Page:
as another explanatory variable.
<-
Mod3galton |>
Galton group_by(mother, sex) |>
mutate(modval = mean(height)) |>
ungroup()
|>
Mod3galton gf_point(height ~ mother, alpha=0.1, color=~sex) |>
gf_point(modval ~ mother, color=~sex, size=2) |>
gf_line(modval ~ mother, color=~sex)
We’d like a simpler pattern to the relationship. How might we accomplish this?
mother
into groups: short and tall.<-
Mod_ii_galton |>
Galton group_by(ntile(mother,3), sex) |>
mutate(modval = mean(height)) |>
ungroup()
|>
Mod_ii_galton gf_point(height ~ mother, alpha=0.1) |>
gf_point(modval ~ mother, color=~sex, size=2) |>
gf_line(modval ~ mother, color=~sex)
For both females and males and males, the difference in average child’s height between the shorter third of mothers and the taller third is about 1.25 inch.
The breaks between adjacent line segments are an artifact of the method. It would be nice to remove this artifact. To do so, we want to avoid splitting up the mothers into distinct groups, i. but allow the effect of mother
to show continuous change. ii. Replace mean()
with the model_values()
function, whose output can vary continuously with mother
.
1<- Galton |>
Mod_iii_galton group_by(sex) |>
2mutate(modval = model_values(height ~ mother)) |>
ungroup()
height
) and the explanatory variable (mother
).
|>
Mod_iii_galton gf_point(height ~ mother, alpha=0.1) |>
gf_point(modval ~ mother, color=~sex, size=2) |>
gf_line(modval ~ mother, color=~sex)
The argument to model_values()
is height ~ mother
. This says that we want to model height
as a function of mother
.
model_values()
can allow multiple explanatory variables. Modify the previous chunk to eliminate the group_by()
stage entirely and set the model values using model_values(height ~ mother + sex)
.
This third step in our exploring modeling ended up with a lot of code. In the fitting and graphing commands, the variable mother
appears in 4 places; height
appears in another 4; sex
in 3 places and modval
in 3.
The only essential information that goes into the Step-3 code is:
Galton
.height ~ mother + sex
We want to simplify the process considerably. We’ll do that by using another (equivalent) model-training function that keeps track of the response and explanatory variables for the graphing and summarization stage.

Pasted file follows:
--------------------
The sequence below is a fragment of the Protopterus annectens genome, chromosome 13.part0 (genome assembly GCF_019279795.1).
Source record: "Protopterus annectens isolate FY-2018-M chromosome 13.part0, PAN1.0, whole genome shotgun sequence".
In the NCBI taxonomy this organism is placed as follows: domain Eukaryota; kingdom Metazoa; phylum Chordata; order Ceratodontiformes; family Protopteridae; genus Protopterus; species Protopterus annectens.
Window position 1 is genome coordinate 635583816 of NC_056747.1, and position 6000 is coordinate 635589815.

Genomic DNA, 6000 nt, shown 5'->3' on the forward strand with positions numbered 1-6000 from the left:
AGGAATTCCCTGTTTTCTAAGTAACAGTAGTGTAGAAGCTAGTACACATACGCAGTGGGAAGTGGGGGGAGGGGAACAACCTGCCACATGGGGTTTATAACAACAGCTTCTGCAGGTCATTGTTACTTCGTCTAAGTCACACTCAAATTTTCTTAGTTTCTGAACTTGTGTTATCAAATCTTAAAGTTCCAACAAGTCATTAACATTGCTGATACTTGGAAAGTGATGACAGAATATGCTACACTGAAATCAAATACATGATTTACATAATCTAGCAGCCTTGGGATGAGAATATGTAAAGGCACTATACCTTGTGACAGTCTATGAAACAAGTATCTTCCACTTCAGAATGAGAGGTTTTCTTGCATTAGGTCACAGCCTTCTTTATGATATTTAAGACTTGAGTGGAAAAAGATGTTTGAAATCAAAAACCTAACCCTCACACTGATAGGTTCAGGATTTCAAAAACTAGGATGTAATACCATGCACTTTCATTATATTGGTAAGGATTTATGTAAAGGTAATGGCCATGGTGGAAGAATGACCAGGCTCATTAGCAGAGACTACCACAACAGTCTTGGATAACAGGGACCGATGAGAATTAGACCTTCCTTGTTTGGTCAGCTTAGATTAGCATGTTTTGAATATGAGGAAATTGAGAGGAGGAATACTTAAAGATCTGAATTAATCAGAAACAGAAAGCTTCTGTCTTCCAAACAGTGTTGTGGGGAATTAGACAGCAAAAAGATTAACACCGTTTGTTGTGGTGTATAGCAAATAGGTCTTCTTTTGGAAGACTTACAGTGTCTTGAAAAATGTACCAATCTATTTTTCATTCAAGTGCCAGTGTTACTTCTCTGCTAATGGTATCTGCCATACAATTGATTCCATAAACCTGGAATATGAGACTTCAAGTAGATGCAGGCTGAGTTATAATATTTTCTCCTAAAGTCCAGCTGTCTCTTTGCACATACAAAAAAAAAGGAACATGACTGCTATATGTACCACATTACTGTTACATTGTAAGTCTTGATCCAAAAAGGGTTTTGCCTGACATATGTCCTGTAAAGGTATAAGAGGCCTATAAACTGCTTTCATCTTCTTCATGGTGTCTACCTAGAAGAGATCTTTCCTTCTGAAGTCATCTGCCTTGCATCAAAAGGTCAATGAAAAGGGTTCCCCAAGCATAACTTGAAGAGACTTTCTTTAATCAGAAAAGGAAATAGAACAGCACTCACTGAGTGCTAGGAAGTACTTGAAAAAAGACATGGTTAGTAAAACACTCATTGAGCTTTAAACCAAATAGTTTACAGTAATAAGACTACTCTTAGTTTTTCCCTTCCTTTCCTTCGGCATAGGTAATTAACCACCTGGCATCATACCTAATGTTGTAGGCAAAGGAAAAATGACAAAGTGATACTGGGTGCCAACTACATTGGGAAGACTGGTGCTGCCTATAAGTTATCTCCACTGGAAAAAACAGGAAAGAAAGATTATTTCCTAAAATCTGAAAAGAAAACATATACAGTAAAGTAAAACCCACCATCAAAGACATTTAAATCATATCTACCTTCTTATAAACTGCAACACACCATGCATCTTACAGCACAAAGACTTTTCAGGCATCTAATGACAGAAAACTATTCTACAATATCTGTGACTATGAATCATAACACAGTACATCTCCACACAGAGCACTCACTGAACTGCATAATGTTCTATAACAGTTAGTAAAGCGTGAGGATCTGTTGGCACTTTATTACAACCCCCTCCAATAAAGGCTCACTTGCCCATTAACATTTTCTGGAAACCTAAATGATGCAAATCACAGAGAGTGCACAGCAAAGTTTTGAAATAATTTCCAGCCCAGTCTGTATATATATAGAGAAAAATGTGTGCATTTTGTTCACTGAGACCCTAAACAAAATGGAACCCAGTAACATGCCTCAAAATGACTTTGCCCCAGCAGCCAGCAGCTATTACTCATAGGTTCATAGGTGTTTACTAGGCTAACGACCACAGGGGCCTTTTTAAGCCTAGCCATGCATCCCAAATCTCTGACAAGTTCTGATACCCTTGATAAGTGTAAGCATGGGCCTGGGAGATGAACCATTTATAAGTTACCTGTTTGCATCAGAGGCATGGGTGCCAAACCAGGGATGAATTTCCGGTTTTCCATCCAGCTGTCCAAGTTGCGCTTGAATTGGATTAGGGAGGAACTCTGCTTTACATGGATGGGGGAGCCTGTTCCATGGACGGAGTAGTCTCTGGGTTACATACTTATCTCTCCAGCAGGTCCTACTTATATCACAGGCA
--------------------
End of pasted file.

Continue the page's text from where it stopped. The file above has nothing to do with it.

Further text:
We will use model_train()
for the rest of the course. You won’t need the mutate()
, summarize()
, or model_values()
functions.
<- Galton |> model_train(height ~ mother + sex)
Mod |> model_plot() Mod
|> R2() Mod
n k Rsquared F adjR2 p df.num df.denom
1 898 2 0.5618019 573.7276 0.5608227 0 2 895
For technical reasons, model_train()
does not produce a data frame. Instead, the object produced by model_train()
is a different kind of object: a model.
lm
, but this is not important to our purposes.Let’s extend the model of height
to include the father. And make another model with perhaps another factor, the size of the family.
<- Galton |> model_train(height ~ mother + sex + father)
Mod2 <- Galton |> model_train(height ~ mother + sex + father + nkids) Mod3
The graph of the models are more complicated because they have three (or four) explanatory variables. For instance:
It’s hard to interpret the plot of Mod2
, especially any trend with father
. As is often the case, re-arranging which variable is used for which aesthetic can give a different view. The three aesthetics here are x=
, color=
, and facet=
. Try different combinations of mother
, father
, and sex
to create a plot of the model that’s easier to interpret.
model_plot(Mod2, x = _____, color = _____, facet = _____)
model_plot(Mod2)
Mod3
includes a fourth explanatory variable, nkids
. Including this might be because we hypothesize that, say, in bigger families there is less food per child, or that in bigger families there is more chance to catch a contagious disease. Both these factors can stunt growth in children.
|> R2() Mod
n k Rsquared F adjR2 p df.num df.denom
1 898 2 0.5618019 573.7276 0.5608227 0 2 895
|> R2() Mod2
n k Rsquared F adjR2 p df.num df.denom
1 898 3 0.6396752 529.0317 0.6384661 0 3 894
|> R2() Mod3
n k Rsquared F adjR2 p df.num df.denom
1 898 4 0.640721 398.1333 0.6391117 0 4 893
One way to test whether nkids
is contributing to the model is to compare the R^{2} both with and without the nkids
term.
Adding father
to the height ~ mother + sex
model increases the R^{2} by about 7 percentage points.
Adding nkids
to height ~ mother + sex + father
increases R^2 by only 0.4 percentage points. If nkids
is contributing to height
, it’s only by a small amount.